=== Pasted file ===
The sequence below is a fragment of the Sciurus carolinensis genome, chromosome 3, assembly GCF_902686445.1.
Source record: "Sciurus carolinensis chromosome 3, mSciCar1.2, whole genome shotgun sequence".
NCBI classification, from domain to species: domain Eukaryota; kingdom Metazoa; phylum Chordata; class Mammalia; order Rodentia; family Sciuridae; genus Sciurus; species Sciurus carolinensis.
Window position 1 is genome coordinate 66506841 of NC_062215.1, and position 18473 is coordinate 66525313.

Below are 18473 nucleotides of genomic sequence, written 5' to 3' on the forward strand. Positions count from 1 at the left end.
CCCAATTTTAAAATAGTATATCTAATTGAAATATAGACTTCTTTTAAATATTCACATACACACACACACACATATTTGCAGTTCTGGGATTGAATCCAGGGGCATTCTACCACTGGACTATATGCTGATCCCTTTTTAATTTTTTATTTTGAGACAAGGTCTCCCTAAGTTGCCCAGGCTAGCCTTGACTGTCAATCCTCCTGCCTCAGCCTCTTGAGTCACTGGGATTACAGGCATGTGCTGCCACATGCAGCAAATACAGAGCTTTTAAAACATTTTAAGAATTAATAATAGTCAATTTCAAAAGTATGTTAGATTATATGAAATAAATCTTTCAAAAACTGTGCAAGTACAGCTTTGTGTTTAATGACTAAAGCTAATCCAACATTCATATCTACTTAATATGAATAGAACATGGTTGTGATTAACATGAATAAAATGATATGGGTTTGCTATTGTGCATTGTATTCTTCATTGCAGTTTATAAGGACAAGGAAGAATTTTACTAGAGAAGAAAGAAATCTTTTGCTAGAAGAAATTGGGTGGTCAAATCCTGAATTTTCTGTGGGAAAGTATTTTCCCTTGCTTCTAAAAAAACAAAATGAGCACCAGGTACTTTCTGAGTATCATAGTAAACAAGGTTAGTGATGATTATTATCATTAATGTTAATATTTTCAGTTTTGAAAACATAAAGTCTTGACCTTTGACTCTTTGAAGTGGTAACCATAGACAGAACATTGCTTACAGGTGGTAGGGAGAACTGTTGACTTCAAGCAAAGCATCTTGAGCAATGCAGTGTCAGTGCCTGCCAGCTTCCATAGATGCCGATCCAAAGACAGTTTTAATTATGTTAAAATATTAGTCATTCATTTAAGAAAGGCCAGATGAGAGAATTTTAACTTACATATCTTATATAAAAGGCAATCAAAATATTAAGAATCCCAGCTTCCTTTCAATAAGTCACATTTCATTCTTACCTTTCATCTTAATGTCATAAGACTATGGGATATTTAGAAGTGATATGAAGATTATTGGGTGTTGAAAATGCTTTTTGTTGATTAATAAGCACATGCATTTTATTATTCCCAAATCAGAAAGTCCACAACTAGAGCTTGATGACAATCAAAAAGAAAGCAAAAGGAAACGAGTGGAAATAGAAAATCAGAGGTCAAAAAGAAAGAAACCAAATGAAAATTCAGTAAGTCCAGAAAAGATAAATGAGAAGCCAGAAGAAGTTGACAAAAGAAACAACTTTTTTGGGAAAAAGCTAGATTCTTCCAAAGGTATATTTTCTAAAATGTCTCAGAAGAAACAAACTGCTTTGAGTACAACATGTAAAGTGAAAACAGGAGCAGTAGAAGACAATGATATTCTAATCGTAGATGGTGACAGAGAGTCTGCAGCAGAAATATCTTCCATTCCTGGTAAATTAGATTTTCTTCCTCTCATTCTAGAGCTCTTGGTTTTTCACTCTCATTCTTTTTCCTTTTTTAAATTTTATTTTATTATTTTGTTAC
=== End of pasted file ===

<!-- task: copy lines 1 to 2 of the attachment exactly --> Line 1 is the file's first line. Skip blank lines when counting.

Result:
The sequence below is a fragment of the Sciurus carolinensis genome, chromosome 3, assembly GCF_902686445.1.
Source record: "Sciurus carolinensis chromosome 3, mSciCar1.2, whole genome shotgun sequence".